Dear Ms. Thorisson,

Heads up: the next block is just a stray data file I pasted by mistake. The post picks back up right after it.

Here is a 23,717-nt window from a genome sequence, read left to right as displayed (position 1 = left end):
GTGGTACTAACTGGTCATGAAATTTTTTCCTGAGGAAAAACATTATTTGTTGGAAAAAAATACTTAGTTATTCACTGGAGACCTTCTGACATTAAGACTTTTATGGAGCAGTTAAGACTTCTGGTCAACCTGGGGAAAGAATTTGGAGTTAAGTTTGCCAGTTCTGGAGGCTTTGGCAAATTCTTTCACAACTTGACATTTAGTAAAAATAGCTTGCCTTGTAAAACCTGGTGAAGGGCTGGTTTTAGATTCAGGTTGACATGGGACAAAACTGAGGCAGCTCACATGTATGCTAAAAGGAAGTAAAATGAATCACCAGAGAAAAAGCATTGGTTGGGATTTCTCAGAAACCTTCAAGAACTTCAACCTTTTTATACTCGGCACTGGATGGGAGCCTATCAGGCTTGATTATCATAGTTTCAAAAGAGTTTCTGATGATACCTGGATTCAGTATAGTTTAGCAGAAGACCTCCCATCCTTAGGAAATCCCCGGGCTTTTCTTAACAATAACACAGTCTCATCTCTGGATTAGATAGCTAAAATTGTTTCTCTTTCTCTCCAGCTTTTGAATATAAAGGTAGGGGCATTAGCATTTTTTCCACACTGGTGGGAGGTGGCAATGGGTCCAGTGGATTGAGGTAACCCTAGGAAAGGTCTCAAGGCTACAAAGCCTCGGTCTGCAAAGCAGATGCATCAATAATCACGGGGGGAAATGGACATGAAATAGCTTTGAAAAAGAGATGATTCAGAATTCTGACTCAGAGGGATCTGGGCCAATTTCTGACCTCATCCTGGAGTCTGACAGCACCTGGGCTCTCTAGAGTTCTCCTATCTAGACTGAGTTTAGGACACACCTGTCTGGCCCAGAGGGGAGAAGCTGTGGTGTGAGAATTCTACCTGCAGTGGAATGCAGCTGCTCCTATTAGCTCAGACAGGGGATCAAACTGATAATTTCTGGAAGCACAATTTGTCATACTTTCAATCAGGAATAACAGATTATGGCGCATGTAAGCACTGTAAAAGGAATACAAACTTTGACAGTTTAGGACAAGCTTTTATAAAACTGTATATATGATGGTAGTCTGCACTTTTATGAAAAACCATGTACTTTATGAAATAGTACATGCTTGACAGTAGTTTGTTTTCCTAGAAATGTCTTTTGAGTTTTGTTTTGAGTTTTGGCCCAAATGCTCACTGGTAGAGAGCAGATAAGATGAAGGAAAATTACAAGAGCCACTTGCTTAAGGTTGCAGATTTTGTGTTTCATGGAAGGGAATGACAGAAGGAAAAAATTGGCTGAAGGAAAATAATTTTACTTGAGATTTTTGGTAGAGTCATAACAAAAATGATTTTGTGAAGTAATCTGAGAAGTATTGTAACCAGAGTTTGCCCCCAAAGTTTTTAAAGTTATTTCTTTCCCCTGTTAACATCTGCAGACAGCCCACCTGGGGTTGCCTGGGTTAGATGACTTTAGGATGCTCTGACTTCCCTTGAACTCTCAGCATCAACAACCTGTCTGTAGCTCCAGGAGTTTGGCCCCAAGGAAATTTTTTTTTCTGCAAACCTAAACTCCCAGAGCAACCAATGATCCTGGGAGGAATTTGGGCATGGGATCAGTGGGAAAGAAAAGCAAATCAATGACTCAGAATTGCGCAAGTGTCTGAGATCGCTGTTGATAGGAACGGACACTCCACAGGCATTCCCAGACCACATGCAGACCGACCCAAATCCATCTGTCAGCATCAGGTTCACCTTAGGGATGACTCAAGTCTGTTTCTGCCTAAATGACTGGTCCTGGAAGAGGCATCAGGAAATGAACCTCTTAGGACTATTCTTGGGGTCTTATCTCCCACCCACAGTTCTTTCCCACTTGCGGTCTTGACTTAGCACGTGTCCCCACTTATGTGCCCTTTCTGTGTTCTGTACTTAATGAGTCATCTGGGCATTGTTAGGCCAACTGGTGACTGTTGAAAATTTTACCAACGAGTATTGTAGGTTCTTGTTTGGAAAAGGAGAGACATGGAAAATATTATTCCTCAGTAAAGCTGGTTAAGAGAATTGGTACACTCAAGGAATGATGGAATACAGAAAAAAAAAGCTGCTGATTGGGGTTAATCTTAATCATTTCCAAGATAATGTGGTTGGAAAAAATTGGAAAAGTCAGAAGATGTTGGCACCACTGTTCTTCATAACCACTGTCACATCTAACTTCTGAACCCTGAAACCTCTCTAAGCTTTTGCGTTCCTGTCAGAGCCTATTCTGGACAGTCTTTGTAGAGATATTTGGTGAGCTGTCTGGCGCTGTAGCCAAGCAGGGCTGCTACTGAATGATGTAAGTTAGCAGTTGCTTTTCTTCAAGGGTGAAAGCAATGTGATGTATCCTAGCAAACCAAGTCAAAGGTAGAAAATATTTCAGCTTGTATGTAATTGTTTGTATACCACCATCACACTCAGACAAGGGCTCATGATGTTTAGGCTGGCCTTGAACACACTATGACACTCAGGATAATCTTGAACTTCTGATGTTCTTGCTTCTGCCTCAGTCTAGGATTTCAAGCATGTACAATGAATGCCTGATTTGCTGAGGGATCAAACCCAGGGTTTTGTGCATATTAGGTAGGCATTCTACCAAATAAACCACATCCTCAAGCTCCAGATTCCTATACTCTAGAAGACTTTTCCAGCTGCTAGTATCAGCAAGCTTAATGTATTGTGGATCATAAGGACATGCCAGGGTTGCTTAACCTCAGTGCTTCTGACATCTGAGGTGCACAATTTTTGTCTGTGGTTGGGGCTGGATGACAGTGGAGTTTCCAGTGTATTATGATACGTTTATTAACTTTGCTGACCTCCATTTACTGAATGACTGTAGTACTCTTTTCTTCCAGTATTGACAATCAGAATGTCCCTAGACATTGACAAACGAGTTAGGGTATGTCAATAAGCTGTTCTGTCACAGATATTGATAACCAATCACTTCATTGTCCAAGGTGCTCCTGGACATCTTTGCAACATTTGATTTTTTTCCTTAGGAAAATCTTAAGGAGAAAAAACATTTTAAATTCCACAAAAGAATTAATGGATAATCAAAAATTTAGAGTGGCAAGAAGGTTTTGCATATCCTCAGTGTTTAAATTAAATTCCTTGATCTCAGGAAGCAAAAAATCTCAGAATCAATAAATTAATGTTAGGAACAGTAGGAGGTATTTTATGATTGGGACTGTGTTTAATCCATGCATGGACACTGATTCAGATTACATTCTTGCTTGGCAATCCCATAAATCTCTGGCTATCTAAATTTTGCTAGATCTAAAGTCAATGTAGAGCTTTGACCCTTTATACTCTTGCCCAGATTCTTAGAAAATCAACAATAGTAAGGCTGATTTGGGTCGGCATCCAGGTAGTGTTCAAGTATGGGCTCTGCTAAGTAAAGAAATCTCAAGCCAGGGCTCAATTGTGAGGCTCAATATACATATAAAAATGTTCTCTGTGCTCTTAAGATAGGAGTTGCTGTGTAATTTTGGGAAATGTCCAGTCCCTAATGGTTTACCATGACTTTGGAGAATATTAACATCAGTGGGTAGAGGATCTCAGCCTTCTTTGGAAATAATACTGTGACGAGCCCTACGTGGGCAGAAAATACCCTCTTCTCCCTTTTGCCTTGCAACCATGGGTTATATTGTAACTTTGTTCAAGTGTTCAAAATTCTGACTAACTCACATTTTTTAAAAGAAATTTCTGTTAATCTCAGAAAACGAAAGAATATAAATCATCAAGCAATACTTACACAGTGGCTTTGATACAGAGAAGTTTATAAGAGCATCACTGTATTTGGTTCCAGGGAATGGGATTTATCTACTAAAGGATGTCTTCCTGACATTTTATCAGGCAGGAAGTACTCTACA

Two years ago, my cookbook Secrets of The Best Chefs lost its Piglet battle because–according to the judge–the pages were too white. Too white? I practically turned white when I read those words. So I know how it feels to have something that you worked so hard on (three years in my case, I’m sure a similar amount of time in yours) criticized in a public forum. You took issue with my review, calling my approach “shallow.” But my approach–a comic book format–allowed me to illustrate, quite literally, the elements of both books that both won me over and turned me off. Cookbooks are very much a visual experience; so the image of a spoon with a lighter underneath it in Brooks Headley’s cookbook is as much worth exploring as the image of you in rubber boots and a white apron holding an armful of artichokes. Both convey a message and the comic book format allowed me to underscore my response to those messages. You found my response sexist, but I disagree: if a male cookbook author posed for similar pictures in his cookbook, I’d have the same reaction. Something about those images felt a little false and stagey to me, which is why I took issue with them. Does that make them objectively bad? Absolutely not; I was asked to judge this round of the Piglet and that was my honest reaction. If Anna Wintour had judged this round, she would have championed your good taste and high style and you would be flying to New York to accept your trophy right now. Which is all to say, I offered up my most authentic reaction to what was put before me; and I was being sincere when I said that the food in your book looked fabulous. It truly does, as does the food on your blog. I wish you all the best and may take you up on your offer to come visit your restaurant in Medoc if you promise not to poison my food.